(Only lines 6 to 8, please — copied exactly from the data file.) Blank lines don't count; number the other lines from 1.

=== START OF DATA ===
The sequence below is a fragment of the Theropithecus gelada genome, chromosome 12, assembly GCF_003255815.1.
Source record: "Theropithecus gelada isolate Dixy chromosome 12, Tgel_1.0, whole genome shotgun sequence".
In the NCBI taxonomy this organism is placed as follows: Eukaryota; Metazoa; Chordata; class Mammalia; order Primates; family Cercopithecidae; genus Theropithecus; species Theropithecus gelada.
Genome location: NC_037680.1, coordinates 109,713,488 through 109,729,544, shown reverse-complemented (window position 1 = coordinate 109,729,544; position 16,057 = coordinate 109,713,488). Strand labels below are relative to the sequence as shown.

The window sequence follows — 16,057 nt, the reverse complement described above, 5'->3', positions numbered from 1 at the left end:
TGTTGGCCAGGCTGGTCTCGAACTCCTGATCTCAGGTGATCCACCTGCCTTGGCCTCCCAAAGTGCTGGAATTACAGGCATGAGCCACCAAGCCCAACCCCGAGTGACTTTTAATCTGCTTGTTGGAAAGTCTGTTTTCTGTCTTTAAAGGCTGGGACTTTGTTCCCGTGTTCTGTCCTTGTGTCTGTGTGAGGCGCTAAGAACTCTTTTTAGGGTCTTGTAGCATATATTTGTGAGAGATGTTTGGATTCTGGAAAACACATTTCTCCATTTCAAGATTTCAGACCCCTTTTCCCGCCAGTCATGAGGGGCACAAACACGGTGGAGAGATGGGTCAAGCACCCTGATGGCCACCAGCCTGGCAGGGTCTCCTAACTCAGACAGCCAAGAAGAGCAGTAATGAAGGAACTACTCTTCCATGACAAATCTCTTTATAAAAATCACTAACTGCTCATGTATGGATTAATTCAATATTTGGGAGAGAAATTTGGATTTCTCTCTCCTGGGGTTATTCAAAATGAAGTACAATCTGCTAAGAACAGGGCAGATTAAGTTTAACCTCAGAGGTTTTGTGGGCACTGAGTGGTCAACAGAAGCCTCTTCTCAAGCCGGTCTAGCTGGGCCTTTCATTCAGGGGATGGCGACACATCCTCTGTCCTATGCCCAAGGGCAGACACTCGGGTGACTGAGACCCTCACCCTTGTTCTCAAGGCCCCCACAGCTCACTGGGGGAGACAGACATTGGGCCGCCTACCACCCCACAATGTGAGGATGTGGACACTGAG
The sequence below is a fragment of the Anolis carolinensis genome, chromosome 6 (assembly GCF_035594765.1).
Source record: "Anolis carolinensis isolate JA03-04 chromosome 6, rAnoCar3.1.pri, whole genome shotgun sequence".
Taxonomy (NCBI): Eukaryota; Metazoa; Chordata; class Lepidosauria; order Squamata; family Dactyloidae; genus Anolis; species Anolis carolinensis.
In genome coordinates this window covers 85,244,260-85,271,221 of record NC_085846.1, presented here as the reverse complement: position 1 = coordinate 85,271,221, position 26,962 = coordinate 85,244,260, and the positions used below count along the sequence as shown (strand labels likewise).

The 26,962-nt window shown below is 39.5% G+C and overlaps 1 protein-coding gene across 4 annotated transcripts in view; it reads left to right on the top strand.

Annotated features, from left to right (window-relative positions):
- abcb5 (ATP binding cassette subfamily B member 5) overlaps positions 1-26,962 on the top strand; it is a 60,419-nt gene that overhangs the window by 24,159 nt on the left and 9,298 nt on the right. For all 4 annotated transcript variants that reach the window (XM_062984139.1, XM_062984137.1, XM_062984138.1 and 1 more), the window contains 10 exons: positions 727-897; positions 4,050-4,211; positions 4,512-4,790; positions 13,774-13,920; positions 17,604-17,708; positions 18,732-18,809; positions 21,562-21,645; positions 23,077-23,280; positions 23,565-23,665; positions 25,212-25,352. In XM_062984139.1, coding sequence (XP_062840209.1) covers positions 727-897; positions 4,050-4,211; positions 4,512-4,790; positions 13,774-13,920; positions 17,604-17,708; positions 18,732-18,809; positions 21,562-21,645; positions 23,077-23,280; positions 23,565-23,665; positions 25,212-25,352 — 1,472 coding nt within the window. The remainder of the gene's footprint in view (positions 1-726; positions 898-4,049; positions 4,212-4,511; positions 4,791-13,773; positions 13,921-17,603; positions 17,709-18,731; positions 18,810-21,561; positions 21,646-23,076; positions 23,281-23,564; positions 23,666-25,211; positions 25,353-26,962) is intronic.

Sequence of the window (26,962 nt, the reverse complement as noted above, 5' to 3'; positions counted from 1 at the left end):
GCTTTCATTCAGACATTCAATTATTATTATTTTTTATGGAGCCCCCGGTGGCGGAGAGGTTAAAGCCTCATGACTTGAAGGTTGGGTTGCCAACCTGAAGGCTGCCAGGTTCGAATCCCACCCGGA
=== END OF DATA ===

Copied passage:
TGTTGGCCAGGCTGGTCTCGAACTCCTGATCTCAGGTGATCCACCTGCCTTGGCCTCCCAAAGTGCTGGAATTACAGGCATGAGCCACCAAGCCCAACCCCGAGTGACTTTTAATCTGCTTGTTGGAAAGTCTGTTTTCTGTCTTTAAAGGCTGGGACTTTGTTCCCGTGTTCTGTCCTTGTGTCTGTGTGAGGCGCTAAGAACTCTTTTTAGGGTCTTGTAGCATATATTTGTGAGAGATGTTTGGATTCTGGAAAACACATTTCTCCATTTCAAGATTTCAGACCCCTTTTCCCGCCAGTCATGAGGGGCACAAACACGGTGGAGAGATGGGTCAAGCACCCTGATGGCCACCAGCCTGGCAGGGTCTCCTAACTCAGACAGCCAAGAAGAGCAGTAATGAAGGAACTACTCTTCCATGACAAATCTCTTTATAAAAATCACTAACTGCTCATGTATGGATTAATTCAATATTTGGGAGAGAAATTTGGATTTCTCTCTCCTGGGGTTATTCAAAATGAAGTACAATCTGCTAAGAACAGGGCAGATTAAGTTTAACCTCAGAGGTTTTGTGGGCACTGAGTGGTCAACAGAAGCCTCTTCTCAAGCCGGTCTAGCTGGGCCTTTCATTCAGGGGATGGCGACACATCCTCTGTCCTATGCCCAAGGGCAGACACTCGGGTGACTGAGACCCTCACCCTTGTTCTCAAGGCCCCCACAGCTCACTGGGGGAGACAGACATTGGGCCGCCTACCACCCCACAATGTGAGGATGTGGACACTGAG
The sequence below is a fragment of the Anolis carolinensis genome, chromosome 6 (assembly GCF_035594765.1).
Source record: "Anolis carolinensis isolate JA03-04 chromosome 6, rAnoCar3.1.pri, whole genome shotgun sequence".